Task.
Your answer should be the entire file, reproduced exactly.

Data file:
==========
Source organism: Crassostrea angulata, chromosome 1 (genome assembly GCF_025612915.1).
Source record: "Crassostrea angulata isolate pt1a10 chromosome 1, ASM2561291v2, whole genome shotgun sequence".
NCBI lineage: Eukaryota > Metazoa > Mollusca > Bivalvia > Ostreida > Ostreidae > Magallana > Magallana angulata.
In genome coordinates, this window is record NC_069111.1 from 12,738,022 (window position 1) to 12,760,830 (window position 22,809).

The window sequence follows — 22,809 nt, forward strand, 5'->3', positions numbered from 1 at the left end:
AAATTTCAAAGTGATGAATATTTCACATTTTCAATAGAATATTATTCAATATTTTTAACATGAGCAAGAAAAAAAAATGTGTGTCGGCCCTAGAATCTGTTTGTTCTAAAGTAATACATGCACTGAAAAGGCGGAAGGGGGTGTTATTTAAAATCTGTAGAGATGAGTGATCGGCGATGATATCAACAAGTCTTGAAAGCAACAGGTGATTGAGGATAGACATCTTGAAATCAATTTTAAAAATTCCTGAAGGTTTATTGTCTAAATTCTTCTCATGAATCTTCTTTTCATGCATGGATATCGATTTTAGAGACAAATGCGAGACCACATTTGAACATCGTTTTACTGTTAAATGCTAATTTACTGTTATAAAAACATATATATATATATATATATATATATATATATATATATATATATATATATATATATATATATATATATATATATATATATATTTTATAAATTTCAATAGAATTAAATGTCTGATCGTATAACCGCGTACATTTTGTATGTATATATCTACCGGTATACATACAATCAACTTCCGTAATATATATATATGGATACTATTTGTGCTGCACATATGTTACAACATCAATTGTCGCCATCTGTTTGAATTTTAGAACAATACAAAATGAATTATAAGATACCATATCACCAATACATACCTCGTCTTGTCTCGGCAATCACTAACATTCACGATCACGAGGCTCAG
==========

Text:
Source organism: Crassostrea angulata, chromosome 1 (genome assembly GCF_025612915.1).
Source record: "Crassostrea angulata isolate pt1a10 chromosome 1, ASM2561291v2, whole genome shotgun sequence".
NCBI lineage: Eukaryota > Metazoa > Mollusca > Bivalvia > Ostreida > Ostreidae > Magallana > Magallana angulata.
In genome coordinates, this window is record NC_069111.1 from 12,738,022 (window position 1) to 12,760,830 (window position 22,809).

The window sequence follows — 22,809 nt, forward strand, 5'->3', positions numbered from 1 at the left end:
AAATTTCAAAGTGATGAATATTTCACATTTTCAATAGAATATTATTCAATATTTTTAACATGAGCAAGAAAAAAAAATGTGTGTCGGCCCTAGAATCTGTTTGTTCTAAAGTAATACATGCACTGAAAAGGCGGAAGGGGGTGTTATTTAAAATCTGTAGAGATGAGTGATCGGCGATGATATCAACAAGTCTTGAAAGCAACAGGTGATTGAGGATAGACATCTTGAAATCAATTTTAAAAATTCCTGAAGGTTTATTGTCTAAATTCTTCTCATGAATCTTCTTTTCATGCATGGATATCGATTTTAGAGACAAATGCGAGACCACATTTGAACATCGTTTTACTGTTAAATGCTAATTTACTGTTATAAAAACATATATATATATATATATATATATATATATATATATATATATATATATATATATATATATATATATATATATATATATATATTTTATAAATTTCAATAGAATTAAATGTCTGATCGTATAACCGCGTACATTTTGTATGTATATATCTACCGGTATACATACAATCAACTTCCGTAATATATATATATGGATACTATTTGTGCTGCACATATGTTACAACATCAATTGTCGCCATCTGTTTGAATTTTAGAACAATACAAAATGAATTATAAGATACCATATCACCAATACATACCTCGTCTTGTCTCGGCAATCACTAACATTCACGATCACGAGGCTCAG